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Freedom Summer II
by Robert B. Reich
I spent several days in New York last week with students from around the country who were preparing to head into the heartland to help organize
Almost exactly 50 years ago, a similar group headed to Mississippi to register African-Americans to vote, in what came to be known as Freedom Summer.
Call this Freedom Summer II.
The current struggle of low-wage workers across America echoes the civil rights struggle of the 1960s.
Today, as then, a group of Americans is denied the dignity of decent wages and working conditions. Today, just as then, powerful forces are threatening and intimidating vulnerable people for exercising their legal rights. Today, just like 50 years ago, people who have been treated as voiceless and disposable are standing up and demanding change.
You and I and other taxpayers shell out for these workers'
The firm says it can't afford to give its workers a raise or better hours and working conditions. Baloney.
Don't worry about its investors. Its largest is the Walton family, whose combined wealth is greater than the combined wealth of the bottom 42 percent of the entire American population.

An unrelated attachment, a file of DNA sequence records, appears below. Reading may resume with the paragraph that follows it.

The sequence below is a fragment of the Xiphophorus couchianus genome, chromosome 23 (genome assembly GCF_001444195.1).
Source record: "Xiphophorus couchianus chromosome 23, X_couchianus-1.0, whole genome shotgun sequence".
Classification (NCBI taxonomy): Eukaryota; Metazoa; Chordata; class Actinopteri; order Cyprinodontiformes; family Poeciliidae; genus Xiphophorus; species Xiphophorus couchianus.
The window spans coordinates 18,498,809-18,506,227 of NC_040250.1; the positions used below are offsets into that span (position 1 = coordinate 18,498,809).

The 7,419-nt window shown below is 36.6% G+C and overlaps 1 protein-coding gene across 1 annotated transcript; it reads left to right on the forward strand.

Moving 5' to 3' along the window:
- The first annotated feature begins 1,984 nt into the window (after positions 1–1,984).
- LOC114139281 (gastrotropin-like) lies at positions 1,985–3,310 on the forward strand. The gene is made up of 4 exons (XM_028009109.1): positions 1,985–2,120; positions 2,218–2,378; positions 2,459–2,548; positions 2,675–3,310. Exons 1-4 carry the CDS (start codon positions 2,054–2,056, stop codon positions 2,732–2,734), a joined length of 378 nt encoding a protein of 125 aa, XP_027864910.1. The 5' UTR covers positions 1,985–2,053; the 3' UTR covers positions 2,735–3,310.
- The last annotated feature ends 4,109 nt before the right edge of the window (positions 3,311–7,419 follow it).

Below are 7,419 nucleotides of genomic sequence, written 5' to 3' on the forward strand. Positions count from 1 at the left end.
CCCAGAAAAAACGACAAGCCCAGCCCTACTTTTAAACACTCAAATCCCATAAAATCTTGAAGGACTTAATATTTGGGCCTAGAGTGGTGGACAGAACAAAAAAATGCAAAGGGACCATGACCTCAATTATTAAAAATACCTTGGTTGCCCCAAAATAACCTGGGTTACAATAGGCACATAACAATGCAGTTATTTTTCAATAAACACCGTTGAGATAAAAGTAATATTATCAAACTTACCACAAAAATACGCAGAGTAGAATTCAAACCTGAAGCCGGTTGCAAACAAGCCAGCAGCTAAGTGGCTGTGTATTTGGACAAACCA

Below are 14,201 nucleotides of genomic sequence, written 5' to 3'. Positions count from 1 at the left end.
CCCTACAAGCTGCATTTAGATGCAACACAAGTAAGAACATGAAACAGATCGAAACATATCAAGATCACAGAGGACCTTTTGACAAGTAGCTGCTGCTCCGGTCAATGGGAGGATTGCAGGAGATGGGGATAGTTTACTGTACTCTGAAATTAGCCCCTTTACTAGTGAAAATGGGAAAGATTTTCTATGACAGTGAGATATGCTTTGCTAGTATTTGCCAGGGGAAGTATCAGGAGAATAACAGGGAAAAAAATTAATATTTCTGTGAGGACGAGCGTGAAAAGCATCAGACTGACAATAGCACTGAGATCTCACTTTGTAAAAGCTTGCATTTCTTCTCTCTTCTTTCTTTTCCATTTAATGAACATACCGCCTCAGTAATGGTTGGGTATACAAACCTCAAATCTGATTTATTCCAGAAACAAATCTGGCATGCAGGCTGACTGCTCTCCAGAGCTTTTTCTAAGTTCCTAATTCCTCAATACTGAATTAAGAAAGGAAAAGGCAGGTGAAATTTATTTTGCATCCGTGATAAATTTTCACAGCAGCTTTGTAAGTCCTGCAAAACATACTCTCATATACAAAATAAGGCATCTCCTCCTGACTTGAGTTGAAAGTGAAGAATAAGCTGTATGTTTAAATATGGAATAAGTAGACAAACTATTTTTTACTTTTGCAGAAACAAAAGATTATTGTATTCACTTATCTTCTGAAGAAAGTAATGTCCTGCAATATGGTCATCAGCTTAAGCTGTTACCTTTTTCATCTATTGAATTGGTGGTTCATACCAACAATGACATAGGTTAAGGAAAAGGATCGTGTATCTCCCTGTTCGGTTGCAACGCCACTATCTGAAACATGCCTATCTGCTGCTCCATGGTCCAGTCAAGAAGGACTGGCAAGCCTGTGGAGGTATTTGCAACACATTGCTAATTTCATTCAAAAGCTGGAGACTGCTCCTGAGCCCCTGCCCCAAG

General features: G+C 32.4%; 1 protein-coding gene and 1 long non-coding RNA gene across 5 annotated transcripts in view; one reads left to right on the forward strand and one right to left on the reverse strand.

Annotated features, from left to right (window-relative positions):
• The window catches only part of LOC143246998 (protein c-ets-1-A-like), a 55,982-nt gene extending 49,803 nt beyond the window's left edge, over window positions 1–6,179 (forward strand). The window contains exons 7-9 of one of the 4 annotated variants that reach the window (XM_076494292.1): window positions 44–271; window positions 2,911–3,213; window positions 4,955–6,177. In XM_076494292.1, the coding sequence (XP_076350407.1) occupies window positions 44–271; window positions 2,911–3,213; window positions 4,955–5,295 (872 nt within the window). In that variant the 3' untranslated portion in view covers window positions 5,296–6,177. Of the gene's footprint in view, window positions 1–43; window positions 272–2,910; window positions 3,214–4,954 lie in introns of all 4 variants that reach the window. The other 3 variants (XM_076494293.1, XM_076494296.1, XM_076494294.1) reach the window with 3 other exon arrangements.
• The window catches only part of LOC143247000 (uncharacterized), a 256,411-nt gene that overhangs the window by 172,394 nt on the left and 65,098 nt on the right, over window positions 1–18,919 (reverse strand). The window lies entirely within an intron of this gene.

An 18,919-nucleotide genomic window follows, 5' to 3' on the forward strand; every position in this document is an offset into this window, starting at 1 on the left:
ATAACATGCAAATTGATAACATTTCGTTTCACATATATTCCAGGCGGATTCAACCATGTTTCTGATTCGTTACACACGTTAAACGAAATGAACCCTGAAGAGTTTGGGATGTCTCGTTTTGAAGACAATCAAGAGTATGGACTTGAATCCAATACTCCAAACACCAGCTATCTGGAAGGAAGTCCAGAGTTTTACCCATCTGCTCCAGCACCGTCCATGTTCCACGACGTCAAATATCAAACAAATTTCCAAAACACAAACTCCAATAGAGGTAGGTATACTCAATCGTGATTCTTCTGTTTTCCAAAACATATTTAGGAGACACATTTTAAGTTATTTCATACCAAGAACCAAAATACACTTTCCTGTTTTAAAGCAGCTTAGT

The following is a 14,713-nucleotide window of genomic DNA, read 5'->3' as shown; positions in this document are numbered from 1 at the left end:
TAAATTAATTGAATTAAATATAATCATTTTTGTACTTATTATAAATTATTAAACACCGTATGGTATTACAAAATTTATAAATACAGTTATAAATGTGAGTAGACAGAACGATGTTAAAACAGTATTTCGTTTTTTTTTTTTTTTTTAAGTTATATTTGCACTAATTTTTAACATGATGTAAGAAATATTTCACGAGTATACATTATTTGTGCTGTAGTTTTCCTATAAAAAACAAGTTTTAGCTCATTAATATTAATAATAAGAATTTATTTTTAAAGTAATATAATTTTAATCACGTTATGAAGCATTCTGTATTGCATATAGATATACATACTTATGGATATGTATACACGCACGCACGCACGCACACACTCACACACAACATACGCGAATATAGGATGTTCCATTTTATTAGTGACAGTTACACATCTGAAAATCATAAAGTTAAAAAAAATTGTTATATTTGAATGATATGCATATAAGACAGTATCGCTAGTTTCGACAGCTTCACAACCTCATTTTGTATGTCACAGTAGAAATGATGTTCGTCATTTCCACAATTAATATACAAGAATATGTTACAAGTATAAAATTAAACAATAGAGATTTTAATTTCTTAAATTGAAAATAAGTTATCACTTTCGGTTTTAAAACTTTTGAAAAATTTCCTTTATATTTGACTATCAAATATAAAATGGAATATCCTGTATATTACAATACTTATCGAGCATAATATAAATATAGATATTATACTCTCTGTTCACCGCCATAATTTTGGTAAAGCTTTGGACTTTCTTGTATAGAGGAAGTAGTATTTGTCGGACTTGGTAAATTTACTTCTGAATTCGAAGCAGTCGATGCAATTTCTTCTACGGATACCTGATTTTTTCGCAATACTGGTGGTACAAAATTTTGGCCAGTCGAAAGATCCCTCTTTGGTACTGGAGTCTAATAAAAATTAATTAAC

Giant fast-food companies have the largest gap between the pay of CEOs and workers of any industry, with a CEO-to-worker compensation ratio of more than 1,000-to-one.
Meanwhile, across America, low-wage workers are demanding -- and in many cases getting -- increases in the minimum wage. Despite Washington's gridlock, seven states have raised their own minimums so far this year. A number of cities have also voted in minimum-wage increases. On Monday, Seattle's city council approved a minimum wage hike to $15 an hour, the highest in the nation, to take effect over the next few years.
The movement of low-wage workers for decent pay and working conditions is partly a reflection of America's emerging low-wage economy. While low-wage industries such as retail and restaurant accounted for 22 percent of the jobs lost in the Great Recession, they've generated 44 percent of the jobs added since then, according to a recent report from the
But the movement is also a moral struggle for decency and respect, and full participation in our economy and society. In these ways, it's the civil rights struggle of our time.
It took guts to take on the power structure of Mississippi a half-century ago. It takes guts to take on the power structure of giant companies like
But confronting such powerful bastions is a vital step toward fundamental social change. Freedom Summer II is just the start.
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"Freedom Summer II"